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Three factors to consider before creating a family office

Our research has identified three main reasons why setting up a family office can help to foster an effective family enterprise system. Understanding how these different factors resonate for your family will help you establish the right family office model.

Peter Vogel

By Jung Eung Park, Professor Peter VogelPeter Vogel Matthew Crudgington

Over the last decades, the concept of family office has gained momentum around the world. While family offices have been around for more than a century, there is still considerably little understanding of (and even more importantly consent on) what a family office is or isn’t.  

In the world of family offices, it is often said: “If you have seen one family office, you have seen one family office.” Of course, what this means is that there are many variations on the structure, objectives, and characteristics of a family office, probably as many as there are family offices. 

A family office, if structured well, can be a useful tool for an enterprising family. It stands out from other types of investment or service firms because of its flexibility and capacity for designing holistic, personalized solutionsHowever, if executed poorly, it can also defeat its objective by resulting in a costly and (somewhat) hollow shell that fails to exploit the variety of options available. 

Setting up a family office is oftentimes triggered through liquidity events (e.g., the sale of a business) or when considering the transfer of wealth to the next generation, because the diversified interests of multiple family members evolve over time and may clash. The family office can provide a solution to the challenges of nurturing longevity and unity. 

IMD research shows that the forces at play behind the establishment of a family office can be understood more clearly by categorizing them within three core motivations and reflecting on the accompanying questions:  

Financial wealth  
Preserving and (preferably) growing the family’s financial wealth is undeniably the key motivation for most enterprising families for setting up a family office. After all, families need professional services and support to preserve their wealth in both the short and long term.  

Key questions to consider: How important is the preservation of family wealth for you? Are you looking to preserve, grow or spend down your wealth? What are the needs and opinions of other family members? What does your risk profile look like when it comes to investment opportunities? 

Socio-emotional wealth (SEW)  
SEW is defined as the pool of non-financial aspects that capture the “affective endowment” of family owners, including the family’s desire to exercise family influence to meet its social and personal needs and to perpetuate the family dynasty. In family-controlled firms, family members attach socio-emotional value to firm ownership and make major strategic decisions based on a trade-off between financial wealth and SEW, including their responsibility to local communities.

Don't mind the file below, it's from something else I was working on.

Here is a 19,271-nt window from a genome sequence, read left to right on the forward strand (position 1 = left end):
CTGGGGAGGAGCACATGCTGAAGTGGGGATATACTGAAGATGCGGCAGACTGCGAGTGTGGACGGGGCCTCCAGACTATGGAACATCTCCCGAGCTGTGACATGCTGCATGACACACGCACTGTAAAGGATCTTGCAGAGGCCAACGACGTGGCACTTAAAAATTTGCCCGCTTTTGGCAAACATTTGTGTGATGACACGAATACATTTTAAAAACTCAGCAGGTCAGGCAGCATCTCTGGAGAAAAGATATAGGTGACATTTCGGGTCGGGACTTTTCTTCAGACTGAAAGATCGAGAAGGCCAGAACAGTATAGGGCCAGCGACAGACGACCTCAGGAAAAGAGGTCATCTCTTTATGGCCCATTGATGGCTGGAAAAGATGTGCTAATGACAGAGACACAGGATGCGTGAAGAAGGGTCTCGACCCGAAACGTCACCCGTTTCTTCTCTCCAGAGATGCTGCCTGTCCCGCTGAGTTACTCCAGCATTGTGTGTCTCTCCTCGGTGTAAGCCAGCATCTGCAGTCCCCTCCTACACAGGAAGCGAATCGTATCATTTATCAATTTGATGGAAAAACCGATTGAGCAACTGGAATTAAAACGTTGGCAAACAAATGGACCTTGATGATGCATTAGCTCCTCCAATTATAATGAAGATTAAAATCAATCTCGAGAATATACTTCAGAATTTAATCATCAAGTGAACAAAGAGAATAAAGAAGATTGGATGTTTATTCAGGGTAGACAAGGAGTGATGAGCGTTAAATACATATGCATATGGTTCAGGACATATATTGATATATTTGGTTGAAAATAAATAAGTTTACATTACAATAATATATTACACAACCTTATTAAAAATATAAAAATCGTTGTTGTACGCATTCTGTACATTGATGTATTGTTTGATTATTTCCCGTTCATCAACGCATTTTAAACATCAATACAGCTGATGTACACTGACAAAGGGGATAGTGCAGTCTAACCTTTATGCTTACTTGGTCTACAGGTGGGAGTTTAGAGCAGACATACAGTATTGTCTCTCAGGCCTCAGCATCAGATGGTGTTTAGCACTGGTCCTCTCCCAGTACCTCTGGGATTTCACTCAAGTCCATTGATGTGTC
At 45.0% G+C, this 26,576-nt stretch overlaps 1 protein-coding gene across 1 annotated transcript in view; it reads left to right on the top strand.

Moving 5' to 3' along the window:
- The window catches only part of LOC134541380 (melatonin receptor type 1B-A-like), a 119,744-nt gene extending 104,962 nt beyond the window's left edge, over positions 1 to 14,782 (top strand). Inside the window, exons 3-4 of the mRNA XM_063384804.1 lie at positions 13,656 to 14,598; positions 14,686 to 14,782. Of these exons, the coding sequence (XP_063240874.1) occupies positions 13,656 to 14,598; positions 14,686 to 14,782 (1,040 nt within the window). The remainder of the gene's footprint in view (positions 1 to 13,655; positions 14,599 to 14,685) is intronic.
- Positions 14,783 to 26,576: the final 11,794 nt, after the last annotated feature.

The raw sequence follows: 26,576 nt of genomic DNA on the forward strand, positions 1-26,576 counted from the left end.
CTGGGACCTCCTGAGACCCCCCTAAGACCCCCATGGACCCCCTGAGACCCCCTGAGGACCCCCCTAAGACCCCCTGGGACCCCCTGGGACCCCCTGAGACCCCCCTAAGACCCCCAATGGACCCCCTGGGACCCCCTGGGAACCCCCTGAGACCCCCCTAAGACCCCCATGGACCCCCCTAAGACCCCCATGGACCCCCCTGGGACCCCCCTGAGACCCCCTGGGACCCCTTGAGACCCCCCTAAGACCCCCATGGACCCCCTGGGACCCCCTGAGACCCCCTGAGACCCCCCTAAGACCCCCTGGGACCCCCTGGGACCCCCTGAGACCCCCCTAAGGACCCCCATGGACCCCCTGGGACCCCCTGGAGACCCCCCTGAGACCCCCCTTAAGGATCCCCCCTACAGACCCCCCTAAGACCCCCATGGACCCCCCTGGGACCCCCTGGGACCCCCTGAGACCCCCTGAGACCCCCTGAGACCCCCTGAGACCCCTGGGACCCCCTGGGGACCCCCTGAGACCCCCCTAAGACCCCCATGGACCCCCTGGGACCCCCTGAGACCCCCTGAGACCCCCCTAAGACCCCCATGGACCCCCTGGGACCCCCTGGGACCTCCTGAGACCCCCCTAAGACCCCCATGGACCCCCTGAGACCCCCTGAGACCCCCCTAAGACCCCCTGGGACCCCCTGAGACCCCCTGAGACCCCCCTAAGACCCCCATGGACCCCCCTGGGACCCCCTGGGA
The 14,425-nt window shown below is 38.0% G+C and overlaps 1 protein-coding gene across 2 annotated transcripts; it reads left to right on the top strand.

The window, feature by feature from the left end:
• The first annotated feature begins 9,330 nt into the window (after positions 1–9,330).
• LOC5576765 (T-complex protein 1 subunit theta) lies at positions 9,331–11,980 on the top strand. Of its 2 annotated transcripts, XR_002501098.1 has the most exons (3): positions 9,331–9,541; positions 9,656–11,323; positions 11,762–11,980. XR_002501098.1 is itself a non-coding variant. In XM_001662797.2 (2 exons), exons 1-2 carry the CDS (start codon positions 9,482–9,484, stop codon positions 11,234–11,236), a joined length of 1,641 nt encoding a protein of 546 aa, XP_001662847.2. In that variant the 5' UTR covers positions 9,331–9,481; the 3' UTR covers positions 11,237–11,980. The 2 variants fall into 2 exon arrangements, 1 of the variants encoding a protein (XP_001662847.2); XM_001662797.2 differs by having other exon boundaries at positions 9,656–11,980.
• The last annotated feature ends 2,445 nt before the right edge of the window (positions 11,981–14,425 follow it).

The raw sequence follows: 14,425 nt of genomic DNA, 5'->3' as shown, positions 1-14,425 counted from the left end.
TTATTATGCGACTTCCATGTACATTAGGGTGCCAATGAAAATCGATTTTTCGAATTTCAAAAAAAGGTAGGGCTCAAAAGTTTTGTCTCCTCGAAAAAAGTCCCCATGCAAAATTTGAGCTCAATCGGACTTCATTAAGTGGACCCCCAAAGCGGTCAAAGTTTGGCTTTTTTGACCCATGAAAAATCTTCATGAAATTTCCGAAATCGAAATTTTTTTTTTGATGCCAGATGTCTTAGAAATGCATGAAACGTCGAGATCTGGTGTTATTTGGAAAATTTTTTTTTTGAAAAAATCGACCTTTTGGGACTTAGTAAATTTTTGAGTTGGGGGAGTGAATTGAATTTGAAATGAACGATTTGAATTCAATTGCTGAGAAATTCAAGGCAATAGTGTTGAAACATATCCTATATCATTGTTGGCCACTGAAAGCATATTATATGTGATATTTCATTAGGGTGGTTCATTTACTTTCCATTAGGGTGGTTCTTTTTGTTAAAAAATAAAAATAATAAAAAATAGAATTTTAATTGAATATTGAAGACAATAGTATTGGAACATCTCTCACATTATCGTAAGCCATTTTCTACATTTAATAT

Key questions to consider: How important is SEW to your family? What kinds of SEW are you most interested in as a family? What role should it play within a family office setup? 

Family cohesion 
Some family office services can be beneficial for more than one motivationPhilanthropy, for example, can build up a family’s socio-emotional wealth in the long term as well as strengthening family cohesion by embedding and sharing values, goals and actions. 

Some family offices help families with administrative affairs, travel bookings, concierge services, next generation education, family meetings and gatherings, art collections, family archives and so on: services which can also be considered as supporting family cohesion and, ultimately, family happiness. 

Decisions by the family office may cause conflicts between family members that require resolution. Consequently, there is a need to define proper governance structures that take into account the requirements of all family members, as well as educating the next generation. It is advisable to think about the institutionalization of family governance prior to working on wealth preservation and its transfer to future generations. 

Key questions to consider: How cohesive is your family enterprise system? How could a family office foster greater cohesion? What types of services and activities would you like a family office to support you with? What areas of possible conflict are there? How can you mitigate these areas of friction through a family office and your family’s governance system? 

IMD’s Leading the Family Office program helps individuals and families explore, understand and take decisions on how to effectively establish and operate a single family office.  

To learn more visit imd.org/lfo. Our next session takes place at IMD from October 28-30, 2020.   

Read one of IMD’s recent articles on family offices: Kenyon-Rouvinez, D. & Park, J. E. (2020). Family office research review. The Journal of Wealth Management, 22(4), 8-20. https://jwm.pm-research.com/content/22/4/8 

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